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Apple just released iOS 13.2 beta 1 with support for Deep Fusion camera tech

Published Oct 2nd, 2019 1:04PM EDT
iOS 13.2 Beta 1 Release
Image: Apple

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Without question, the biggest selling point of Apple’s new iPhone 11 lineup revolves around the device’s new and advanced cameras. More specifically, the main attraction of Apple’s new iPhone 11 cameras is the Night mode feature that allows users to take incredibly stunning and crisp photos even in low-light environments.

While the early reviews for camera performance on the iPhone 11 were overwhelmingly positive, one area where reviewers found room for improvement centered on photos taken in medium-light environments. Not to worry: Apple has a new image processing framework dubbed Deep Fusion designed to fix that. Even better, Apple just released a new iOS beta with Deep Fusion. So if you want to take advantage of even more impressive camera performance, and the usual assortment of security and bug fixes, you’ll want to download the new update right away.

Notably, Apple’s Deep Fusion technology isn’t a feature that can be toggled on and off. On the contrary, the iPhone will actively detect the lighting conditions in a given environment and will put Deep Fusion to work automatically, if need be.

Deep Fusion, Apple notes, “is a new image processing system enabled by the Neural Engine of A13 Bionic. Deep Fusion uses advanced machine learning to do pixel-by-pixel processing of photos, optimizing for texture, details and noise in every part of the photo.”

As to how it all works, The Verge explains:

  1. By the time you press the shutter button, the camera has already grabbed three frames at a fast shutter speed to freeze motion in the shot. When you press the shutter, it takes three additional shots and then one longer-exposure shot to capture detail.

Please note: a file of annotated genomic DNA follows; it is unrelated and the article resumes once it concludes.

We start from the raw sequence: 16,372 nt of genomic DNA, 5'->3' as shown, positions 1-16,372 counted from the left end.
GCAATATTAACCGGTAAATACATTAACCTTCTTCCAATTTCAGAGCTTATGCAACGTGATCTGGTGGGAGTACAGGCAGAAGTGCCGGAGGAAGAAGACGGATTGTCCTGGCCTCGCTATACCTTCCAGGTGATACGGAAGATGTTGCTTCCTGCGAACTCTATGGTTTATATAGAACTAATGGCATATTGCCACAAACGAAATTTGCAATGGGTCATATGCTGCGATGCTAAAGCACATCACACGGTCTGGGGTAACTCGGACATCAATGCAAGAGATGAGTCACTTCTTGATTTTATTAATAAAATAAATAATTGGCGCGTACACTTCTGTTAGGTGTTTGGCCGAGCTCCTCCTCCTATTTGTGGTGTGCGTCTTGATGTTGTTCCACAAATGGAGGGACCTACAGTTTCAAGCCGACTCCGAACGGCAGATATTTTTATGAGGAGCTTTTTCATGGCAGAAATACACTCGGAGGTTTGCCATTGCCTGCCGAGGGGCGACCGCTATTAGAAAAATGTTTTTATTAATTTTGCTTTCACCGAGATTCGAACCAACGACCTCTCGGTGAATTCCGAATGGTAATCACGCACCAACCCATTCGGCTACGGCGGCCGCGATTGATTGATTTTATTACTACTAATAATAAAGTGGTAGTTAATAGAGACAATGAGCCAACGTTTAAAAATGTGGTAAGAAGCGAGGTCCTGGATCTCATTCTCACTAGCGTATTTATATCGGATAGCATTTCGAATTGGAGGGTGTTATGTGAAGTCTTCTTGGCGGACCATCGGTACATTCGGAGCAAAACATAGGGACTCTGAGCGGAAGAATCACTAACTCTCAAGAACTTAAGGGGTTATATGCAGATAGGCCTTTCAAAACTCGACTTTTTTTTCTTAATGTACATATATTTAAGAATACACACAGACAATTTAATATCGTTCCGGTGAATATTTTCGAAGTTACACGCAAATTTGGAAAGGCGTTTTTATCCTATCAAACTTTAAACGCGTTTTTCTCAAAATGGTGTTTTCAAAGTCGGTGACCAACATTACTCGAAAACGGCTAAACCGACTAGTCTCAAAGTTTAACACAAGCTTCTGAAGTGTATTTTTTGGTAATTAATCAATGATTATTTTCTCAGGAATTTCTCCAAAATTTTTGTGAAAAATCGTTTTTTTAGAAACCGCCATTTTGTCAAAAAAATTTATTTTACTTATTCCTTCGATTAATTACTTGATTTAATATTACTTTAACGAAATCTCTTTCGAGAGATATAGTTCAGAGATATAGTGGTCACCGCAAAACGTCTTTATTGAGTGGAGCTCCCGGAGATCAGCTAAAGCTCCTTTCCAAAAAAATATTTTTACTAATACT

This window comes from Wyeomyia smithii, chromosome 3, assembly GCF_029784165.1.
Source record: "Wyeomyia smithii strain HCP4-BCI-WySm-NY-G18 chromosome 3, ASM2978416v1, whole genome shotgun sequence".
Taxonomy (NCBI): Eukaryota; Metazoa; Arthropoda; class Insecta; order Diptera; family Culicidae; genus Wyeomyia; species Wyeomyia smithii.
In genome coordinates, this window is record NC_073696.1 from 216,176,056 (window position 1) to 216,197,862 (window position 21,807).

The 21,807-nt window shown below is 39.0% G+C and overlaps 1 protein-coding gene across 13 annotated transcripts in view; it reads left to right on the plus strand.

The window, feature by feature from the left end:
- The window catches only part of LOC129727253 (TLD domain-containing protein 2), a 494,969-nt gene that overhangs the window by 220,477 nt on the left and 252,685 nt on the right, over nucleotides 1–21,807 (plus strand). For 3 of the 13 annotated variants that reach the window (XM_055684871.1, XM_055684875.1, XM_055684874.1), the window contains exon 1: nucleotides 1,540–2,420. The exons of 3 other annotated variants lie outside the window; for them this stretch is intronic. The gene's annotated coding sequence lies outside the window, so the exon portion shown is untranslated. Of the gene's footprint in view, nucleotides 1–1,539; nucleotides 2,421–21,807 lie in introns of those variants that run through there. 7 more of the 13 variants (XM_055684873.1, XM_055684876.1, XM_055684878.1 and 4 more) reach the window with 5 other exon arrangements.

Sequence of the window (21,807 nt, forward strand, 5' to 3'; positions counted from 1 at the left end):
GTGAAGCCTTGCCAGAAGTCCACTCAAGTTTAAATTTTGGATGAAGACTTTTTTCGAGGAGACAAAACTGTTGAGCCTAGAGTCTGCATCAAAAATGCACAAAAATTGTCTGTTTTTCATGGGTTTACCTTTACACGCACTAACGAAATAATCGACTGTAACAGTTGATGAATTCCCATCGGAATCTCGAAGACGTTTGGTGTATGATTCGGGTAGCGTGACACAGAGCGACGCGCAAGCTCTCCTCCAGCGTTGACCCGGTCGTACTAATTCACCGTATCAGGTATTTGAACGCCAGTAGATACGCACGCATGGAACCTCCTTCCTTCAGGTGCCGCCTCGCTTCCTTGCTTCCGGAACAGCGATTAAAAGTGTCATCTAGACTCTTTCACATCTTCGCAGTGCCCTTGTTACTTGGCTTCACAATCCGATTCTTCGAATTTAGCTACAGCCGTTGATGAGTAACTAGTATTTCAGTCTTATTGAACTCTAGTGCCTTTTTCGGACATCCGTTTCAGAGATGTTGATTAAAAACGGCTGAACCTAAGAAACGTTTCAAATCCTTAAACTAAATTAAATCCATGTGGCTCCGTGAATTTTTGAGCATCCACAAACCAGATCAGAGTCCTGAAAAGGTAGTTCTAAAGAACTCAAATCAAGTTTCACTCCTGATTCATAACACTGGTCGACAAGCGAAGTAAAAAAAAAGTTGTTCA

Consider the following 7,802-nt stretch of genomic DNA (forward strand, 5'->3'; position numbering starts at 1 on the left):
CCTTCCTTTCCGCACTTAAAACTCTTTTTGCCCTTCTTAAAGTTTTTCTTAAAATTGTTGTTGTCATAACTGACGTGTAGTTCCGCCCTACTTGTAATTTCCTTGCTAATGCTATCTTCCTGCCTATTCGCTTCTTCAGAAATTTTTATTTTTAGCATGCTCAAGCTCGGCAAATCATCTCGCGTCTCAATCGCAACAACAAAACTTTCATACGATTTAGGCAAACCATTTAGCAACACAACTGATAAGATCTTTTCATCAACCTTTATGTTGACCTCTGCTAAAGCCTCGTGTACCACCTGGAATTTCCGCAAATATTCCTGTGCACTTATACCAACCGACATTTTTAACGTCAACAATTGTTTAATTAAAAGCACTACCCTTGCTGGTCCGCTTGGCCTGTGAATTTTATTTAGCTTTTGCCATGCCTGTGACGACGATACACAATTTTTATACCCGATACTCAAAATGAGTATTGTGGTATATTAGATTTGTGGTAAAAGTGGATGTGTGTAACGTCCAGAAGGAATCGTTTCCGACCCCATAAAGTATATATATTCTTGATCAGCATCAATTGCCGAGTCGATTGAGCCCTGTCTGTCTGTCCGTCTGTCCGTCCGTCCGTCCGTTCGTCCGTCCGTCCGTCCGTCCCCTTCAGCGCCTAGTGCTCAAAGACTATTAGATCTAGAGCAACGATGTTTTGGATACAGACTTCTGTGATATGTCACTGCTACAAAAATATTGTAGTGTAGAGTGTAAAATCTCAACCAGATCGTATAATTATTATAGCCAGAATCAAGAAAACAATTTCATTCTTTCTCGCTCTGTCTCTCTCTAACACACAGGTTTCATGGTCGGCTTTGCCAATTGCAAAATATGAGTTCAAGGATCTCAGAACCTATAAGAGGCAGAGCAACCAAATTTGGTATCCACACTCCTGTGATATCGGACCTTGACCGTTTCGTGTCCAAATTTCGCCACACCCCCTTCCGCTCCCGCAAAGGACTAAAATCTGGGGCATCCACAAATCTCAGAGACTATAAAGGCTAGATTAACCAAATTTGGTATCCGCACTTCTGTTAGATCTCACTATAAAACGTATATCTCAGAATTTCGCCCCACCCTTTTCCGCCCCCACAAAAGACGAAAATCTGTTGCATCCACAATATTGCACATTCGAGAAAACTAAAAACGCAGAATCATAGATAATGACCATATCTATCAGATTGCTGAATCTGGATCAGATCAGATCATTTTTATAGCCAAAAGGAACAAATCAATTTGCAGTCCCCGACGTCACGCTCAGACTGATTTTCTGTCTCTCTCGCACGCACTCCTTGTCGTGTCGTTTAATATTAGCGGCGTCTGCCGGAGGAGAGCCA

2. Those three regular shots and long-exposure shot are merged into what Apple calls a “synthetic long.” This is a major difference from Smart HDR.
  3. Deep Fusion picks the short-exposure image with the most detail and merges it with the synthetic long exposure. Unlike Smart HDR, Deep Fusion only merges these two frames, not more. These two images are also processed for noise differently than Smart HDR, in a way that’s better for Deep Fusion.
  4. The images are run through four detail processing steps, pixel by pixel, each tailored to increasing amounts of detail — the sky and walls are in the lowest band, while skin, hair, fabrics, and so on are the highest level. This generates a series of weightings for how to blend the two images — taking detail from one and tone, color, and luminance from the other.
  5. The final image is generated.

To download the latest beta, you can hop over to Settings > General > Software Update on your iOS device and then hit “Download and Install” located towards the bottom of the page. Per usual, you’ll want to make sure that your device is fully backed up before you install a new iOS update of any kind.

Yoni Heisler Contributing Writer

Yoni Heisler has been writing about Apple and the tech industry at large with over 15 years of experience. A life long expert Mac user and Apple expert, his writing has appeared in Edible Apple, Network World, MacLife, Macworld UK, and TUAW.

When not analyzing the latest happenings with Apple, Yoni enjoys catching Improv shows in Chicago, playing soccer, and cultivating new TV show addictions.